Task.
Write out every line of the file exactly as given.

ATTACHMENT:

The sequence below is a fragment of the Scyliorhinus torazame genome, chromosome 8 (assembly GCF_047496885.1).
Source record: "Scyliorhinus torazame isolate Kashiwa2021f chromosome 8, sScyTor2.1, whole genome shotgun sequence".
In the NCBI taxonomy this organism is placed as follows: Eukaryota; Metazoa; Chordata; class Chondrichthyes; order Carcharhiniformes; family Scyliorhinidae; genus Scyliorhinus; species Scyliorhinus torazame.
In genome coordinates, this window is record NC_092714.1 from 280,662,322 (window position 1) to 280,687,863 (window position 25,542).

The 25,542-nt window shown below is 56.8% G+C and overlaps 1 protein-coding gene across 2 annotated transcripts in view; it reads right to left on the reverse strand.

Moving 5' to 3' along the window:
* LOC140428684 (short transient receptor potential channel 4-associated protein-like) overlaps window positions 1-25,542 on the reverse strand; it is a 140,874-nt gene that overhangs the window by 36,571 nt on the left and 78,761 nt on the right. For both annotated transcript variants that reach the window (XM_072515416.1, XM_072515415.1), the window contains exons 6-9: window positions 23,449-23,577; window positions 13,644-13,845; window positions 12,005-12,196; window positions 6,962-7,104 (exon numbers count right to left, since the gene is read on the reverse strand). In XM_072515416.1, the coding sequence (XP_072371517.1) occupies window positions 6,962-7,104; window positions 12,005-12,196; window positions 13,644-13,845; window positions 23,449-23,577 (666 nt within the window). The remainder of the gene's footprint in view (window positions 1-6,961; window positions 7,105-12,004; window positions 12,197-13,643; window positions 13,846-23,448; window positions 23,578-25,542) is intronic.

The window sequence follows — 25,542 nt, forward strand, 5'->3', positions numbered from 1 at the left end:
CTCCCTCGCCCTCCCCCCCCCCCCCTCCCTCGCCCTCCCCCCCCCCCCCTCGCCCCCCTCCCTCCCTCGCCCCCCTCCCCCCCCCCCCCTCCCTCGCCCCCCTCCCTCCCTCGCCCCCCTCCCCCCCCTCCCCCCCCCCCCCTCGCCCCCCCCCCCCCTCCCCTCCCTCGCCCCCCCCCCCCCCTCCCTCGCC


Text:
The sequence below is a fragment of the Scyliorhinus torazame genome, chromosome 8 (assembly GCF_047496885.1).
Source record: "Scyliorhinus torazame isolate Kashiwa2021f chromosome 8, sScyTor2.1, whole genome shotgun sequence".
In the NCBI taxonomy this organism is placed as follows: Eukaryota; Metazoa; Chordata; class Chondrichthyes; order Carcharhiniformes; family Scyliorhinidae; genus Scyliorhinus; species Scyliorhinus torazame.
In genome coordinates, this window is record NC_092714.1 from 280,662,322 (window position 1) to 280,687,863 (window position 25,542).

The 25,542-nt window shown below is 56.8% G+C and overlaps 1 protein-coding gene across 2 annotated transcripts in view; it reads right to left on the reverse strand.

Moving 5' to 3' along the window:
* LOC140428684 (short transient receptor potential channel 4-associated protein-like) overlaps window positions 1-25,542 on the reverse strand; it is a 140,874-nt gene that overhangs the window by 36,571 nt on the left and 78,761 nt on the right. For both annotated transcript variants that reach the window (XM_072515416.1, XM_072515415.1), the window contains exons 6-9: window positions 23,449-23,577; window positions 13,644-13,845; window positions 12,005-12,196; window positions 6,962-7,104 (exon numbers count right to left, since the gene is read on the reverse strand). In XM_072515416.1, the coding sequence (XP_072371517.1) occupies window positions 6,962-7,104; window positions 12,005-12,196; window positions 13,644-13,845; window positions 23,449-23,577 (666 nt within the window). The remainder of the gene's footprint in view (window positions 1-6,961; window positions 7,105-12,004; window positions 12,197-13,643; window positions 13,846-23,448; window positions 23,578-25,542) is intronic.

The window sequence follows — 25,542 nt, forward strand, 5'->3', positions numbered from 1 at the left end:
CTCCCTCGCCCTCCCCCCCCCCCCCTCCCTCGCCCTCCCCCCCCCCCCCTCGCCCCCCTCCCTCCCTCGCCCCCCTCCCCCCCCCCCCCTCCCTCGCCCCCCTCCCTCCCTCGCCCCCCTCCCCCCCCTCCCCCCCCCCCCCTCGCCCCCCCCCCCCCTCCCCTCCCTCGCCCCCCCCCCCCCCTCCCTCGCC